HS Sports Have No Offseason
High school sports have become year-round commitments.
Club teams, captains practices and weight training are available for athletes to maintain strength and condition throughout the offseason. While some coaches have mandatory offseason training, others simply provide options and encourage their players to participate.
NVD’s varsity softball players are instructed to keep up activity during the off season in order to maintain their strength, muscle memory and skills for the upcoming season, said varsity coach Johnson.
According to Johnson, softball specific training must begin as early as January in order for the girls to prepare successfully throughout their off season.
“I tell my girls that if you pick up a bat for the first time in March, you are already a month behind schedule,” Johnson said.
According to Johnson, softball season workouts should include Teels in Closter, Valley Stars Winter Softball Clinic, captains’ practices, and a weight, core, and shoulder training program he provides for his players on his website. Due to the amount of muscle memory needed to excel in the sport, being active during the off-season is crucial, Johnson said.
Player motivation is extremely important, Johnson said, as he can only supply them with the opportunities to better themselves as athletes and softball players.
“You cannot expect to be a good softball player, or any other player for that matter, without putting in the time and the effort,” Johnson said. “When you have a group of girls that have sacrificed the time and are focused on obtaining a goal, the team will have success.”
Unlike softball, coach Ives of the varsity swim team runs a special program for the swimmers over the summer at the Demarest Swim Club. For six weeks, they swim from 7-8:30 a.m., Monday through Friday. Ives opens the program to swimmers from college, as well as swimmers from other teams such as Bergen Catholic, Teaneck, Old Tappan, Northern Highlands, and River Dell.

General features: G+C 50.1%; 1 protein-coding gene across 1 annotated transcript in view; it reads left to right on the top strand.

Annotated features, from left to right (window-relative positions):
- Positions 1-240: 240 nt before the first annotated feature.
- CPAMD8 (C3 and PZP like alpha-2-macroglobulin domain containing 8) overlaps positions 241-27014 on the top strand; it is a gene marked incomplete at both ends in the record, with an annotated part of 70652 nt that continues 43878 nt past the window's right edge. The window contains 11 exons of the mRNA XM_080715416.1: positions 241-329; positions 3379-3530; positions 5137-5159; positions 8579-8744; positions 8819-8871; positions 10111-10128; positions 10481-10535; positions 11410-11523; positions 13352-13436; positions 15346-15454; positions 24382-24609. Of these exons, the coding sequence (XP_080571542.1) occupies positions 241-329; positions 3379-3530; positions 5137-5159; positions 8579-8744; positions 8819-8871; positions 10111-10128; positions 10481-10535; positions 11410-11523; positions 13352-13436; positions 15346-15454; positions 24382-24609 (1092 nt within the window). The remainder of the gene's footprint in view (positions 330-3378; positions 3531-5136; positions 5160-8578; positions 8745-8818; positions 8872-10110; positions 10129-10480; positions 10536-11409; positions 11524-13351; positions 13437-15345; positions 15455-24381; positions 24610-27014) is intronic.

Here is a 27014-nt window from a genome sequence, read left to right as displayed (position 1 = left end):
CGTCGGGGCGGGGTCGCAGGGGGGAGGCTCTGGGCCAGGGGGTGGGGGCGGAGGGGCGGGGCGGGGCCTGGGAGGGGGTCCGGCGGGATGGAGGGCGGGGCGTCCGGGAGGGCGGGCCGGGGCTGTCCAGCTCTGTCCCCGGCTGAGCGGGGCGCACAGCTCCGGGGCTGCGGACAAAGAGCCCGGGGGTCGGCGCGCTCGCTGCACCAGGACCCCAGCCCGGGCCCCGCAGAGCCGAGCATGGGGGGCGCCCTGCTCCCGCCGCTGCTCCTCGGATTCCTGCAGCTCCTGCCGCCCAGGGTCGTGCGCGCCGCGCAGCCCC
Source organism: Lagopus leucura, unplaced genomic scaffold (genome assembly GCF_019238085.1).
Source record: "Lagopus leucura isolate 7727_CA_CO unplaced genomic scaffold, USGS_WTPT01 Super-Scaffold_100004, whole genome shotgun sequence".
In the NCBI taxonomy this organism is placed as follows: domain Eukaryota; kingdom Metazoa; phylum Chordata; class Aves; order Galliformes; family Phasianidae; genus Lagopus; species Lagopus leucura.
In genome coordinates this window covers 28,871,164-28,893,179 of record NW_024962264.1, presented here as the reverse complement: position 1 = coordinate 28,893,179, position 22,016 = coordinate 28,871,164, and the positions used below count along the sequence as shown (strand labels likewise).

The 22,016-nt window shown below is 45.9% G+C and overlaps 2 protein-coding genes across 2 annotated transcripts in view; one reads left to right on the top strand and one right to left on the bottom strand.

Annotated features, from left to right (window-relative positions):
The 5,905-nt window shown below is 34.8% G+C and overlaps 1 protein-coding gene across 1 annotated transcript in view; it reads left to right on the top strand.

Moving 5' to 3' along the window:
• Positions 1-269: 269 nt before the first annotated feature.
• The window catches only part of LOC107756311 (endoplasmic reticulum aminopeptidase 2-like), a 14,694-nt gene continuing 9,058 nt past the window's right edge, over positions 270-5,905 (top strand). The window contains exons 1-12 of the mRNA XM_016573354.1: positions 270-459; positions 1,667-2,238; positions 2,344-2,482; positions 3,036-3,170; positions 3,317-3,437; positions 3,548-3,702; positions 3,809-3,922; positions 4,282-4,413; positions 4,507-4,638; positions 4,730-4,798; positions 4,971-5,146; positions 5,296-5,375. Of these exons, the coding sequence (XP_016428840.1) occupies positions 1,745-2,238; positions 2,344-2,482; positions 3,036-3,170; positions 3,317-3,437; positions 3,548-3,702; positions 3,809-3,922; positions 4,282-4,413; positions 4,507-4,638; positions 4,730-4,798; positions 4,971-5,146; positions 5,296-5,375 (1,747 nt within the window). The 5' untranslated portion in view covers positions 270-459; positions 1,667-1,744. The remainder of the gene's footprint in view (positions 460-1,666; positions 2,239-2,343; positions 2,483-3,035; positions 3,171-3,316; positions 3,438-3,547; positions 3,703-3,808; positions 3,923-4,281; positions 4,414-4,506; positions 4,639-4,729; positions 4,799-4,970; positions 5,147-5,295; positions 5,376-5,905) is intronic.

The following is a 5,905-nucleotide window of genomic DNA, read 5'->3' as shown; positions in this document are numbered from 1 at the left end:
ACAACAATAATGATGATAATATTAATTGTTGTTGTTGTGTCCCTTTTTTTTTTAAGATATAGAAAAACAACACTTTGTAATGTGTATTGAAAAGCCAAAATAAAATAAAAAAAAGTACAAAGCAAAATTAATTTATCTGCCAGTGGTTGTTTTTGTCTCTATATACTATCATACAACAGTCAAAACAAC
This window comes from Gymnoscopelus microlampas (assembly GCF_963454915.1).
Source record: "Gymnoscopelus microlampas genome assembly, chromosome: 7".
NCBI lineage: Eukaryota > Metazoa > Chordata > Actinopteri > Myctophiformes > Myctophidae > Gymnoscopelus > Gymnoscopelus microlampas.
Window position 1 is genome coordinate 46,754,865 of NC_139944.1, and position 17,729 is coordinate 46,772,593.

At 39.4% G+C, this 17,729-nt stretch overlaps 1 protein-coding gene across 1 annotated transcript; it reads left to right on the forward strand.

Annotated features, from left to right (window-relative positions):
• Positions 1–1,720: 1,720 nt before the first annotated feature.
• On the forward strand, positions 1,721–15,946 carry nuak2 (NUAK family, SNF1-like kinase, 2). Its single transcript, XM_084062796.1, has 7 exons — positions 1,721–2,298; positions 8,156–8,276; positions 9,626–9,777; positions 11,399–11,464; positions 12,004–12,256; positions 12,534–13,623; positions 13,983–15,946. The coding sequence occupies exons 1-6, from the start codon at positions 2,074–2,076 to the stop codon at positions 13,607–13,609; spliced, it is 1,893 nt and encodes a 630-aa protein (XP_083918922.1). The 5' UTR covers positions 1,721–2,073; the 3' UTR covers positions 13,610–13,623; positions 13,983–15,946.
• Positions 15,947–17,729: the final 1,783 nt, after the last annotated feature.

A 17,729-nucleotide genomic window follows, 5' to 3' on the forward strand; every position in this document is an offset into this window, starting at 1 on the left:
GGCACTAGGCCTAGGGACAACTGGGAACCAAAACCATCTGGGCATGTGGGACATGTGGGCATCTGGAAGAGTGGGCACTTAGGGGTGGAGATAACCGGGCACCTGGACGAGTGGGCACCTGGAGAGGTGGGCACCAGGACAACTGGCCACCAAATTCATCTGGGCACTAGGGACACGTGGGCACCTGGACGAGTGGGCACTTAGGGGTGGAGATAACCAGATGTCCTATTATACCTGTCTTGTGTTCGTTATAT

The Demarest Swim Club program is not a requirement, but it is an opportunity to get better that many of our kids take advantage of,” Ives said.
Ives said that he also encourages the swimmers to play other sports at Demarest.
“I like when my swimmers compete for NV in multiple sports, and I often try to get to see them play,” he said.
Another option for Demarest swimmers is participating in a club. Several of them have joined for various clubs throughout New York and New Jersey. However, the swimmers are not pushed or encouraged to swim on club teams, according to Ives.
The football team’s offseason workouts are mandatory for all players, according to senior Will Seagaard. Starting in December, the players lift at the Varsity House in Old Tappan twice a week and at the school twice a week. In June, they begin practice with helmets as well as 7 vs. 7 scrimmages throughout the summer.
During the summer on Mondays through Thursdays, the players train at the Varsity House for two hours, and then they have actual practice at the school. On Aug 18, the boys will begin camp. Despite the mandatory training, there are not any club teams for football players, according to Seagaard.
Demarest baseball players participate in specific offseason training programs throughout the winter from December to March. Players are strongly advised to attend Wladyka Baseball Training in Rutherford and training at Parisi in Fair Lawn. Last summer, the Demarest players formed a team that competed in the Legion League, according to senior outfielder Jake Sharf.
For boys soccer, the training is all focused in the summer. The team participates in a summer soccer camp as well as a training program at Parisi. These programs are not mandatory but highly, highly recommended, said coach Gray.
“I don’t want to overstep my bounds on things such as vacation; I know families travel, but the boys are aware that tryouts are what they are,” Gray said.
The boys also compete in tournaments during the summer, which make the training more enjoyable than just workouts.
And how do the players feel about offseason training?
Senior softball player Stephanie Kelly said that the Sunday night sessions at Teels, a baseball training center in Closter, are a very convenient way to train during the offseason. At Teels, she and fellow teammates practice swinging, fielding, and throwing. She runs track during both the winter and the spring, but track practices end on the early side, leaving time after practice to lift or train after for softball, according to Kelly.
“Offseason training is definitely beneficial,” said senior swimmer Chris Lilli. “It helps you to be prepared for the practices of the season, especially the first few practices which are always painful.”
Jake Sharf, senior baseball player, sees a necessity in offseason training.
“In order to compete in one of the best leagues in New Jersey, it is crucial to work hard in the offseason,” Sharf said.